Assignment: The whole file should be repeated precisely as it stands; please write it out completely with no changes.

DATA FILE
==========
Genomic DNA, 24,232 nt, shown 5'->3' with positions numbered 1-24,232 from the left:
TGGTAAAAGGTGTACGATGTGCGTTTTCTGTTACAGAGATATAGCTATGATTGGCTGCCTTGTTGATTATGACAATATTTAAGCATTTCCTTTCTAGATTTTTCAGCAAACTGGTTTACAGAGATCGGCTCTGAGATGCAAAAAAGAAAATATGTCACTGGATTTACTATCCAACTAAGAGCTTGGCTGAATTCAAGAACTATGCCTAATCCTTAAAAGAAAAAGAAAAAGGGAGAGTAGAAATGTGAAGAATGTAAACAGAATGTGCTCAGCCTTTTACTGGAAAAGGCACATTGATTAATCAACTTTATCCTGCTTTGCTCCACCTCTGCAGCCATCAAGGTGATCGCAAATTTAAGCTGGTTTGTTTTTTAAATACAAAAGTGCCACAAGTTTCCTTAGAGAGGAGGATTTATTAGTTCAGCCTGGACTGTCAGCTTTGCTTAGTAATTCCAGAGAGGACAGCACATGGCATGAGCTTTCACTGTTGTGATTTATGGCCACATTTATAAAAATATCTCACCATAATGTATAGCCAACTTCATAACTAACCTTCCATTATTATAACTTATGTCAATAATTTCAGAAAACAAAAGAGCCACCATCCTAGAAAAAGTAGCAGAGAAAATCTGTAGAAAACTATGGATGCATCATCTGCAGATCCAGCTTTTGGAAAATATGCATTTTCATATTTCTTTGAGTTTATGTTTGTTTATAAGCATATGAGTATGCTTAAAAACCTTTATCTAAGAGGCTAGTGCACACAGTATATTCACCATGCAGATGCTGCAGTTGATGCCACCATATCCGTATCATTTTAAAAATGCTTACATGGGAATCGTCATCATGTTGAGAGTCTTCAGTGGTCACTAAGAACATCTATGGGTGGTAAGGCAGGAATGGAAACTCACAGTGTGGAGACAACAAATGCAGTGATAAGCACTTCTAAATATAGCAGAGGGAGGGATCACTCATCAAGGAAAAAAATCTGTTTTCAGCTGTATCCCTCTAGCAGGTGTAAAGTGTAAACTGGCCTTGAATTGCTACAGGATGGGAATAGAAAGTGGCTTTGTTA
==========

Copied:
Genomic DNA, 24,232 nt, shown 5'->3' with positions numbered 1-24,232 from the left:
TGGTAAAAGGTGTACGATGTGCGTTTTCTGTTACAGAGATATAGCTATGATTGGCTGCCTTGTTGATTATGACAATATTTAAGCATTTCCTTTCTAGATTTTTCAGCAAACTGGTTTACAGAGATCGGCTCTGAGATGCAAAAAAGAAAATATGTCACTGGATTTACTATCCAACTAAGAGCTTGGCTGAATTCAAGAACTATGCCTAATCCTTAAAAGAAAAAGAAAAAGGGAGAGTAGAAATGTGAAGAATGTAAACAGAATGTGCTCAGCCTTTTACTGGAAAAGGCACATTGATTAATCAACTTTATCCTGCTTTGCTCCACCTCTGCAGCCATCAAGGTGATCGCAAATTTAAGCTGGTTTGTTTTTTAAATACAAAAGTGCCACAAGTTTCCTTAGAGAGGAGGATTTATTAGTTCAGCCTGGACTGTCAGCTTTGCTTAGTAATTCCAGAGAGGACAGCACATGGCATGAGCTTTCACTGTTGTGATTTATGGCCACATTTATAAAAATATCTCACCATAATGTATAGCCAACTTCATAACTAACCTTCCATTATTATAACTTATGTCAATAATTTCAGAAAACAAAAGAGCCACCATCCTAGAAAAAGTAGCAGAGAAAATCTGTAGAAAACTATGGATGCATCATCTGCAGATCCAGCTTTTGGAAAATATGCATTTTCATATTTCTTTGAGTTTATGTTTGTTTATAAGCATATGAGTATGCTTAAAAACCTTTATCTAAGAGGCTAGTGCACACAGTATATTCACCATGCAGATGCTGCAGTTGATGCCACCATATCCGTATCATTTTAAAAATGCTTACATGGGAATCGTCATCATGTTGAGAGTCTTCAGTGGTCACTAAGAACATCTATGGGTGGTAAGGCAGGAATGGAAACTCACAGTGTGGAGACAACAAATGCAGTGATAAGCACTTCTAAATATAGCAGAGGGAGGGATCACTCATCAAGGAAAAAAATCTGTTTTCAGCTGTATCCCTCTAGCAGGTGTAAAGTGTAAACTGGCCTTGAATTGCTACAGGATGGGAATAGAAAGTGGCTTTGTTA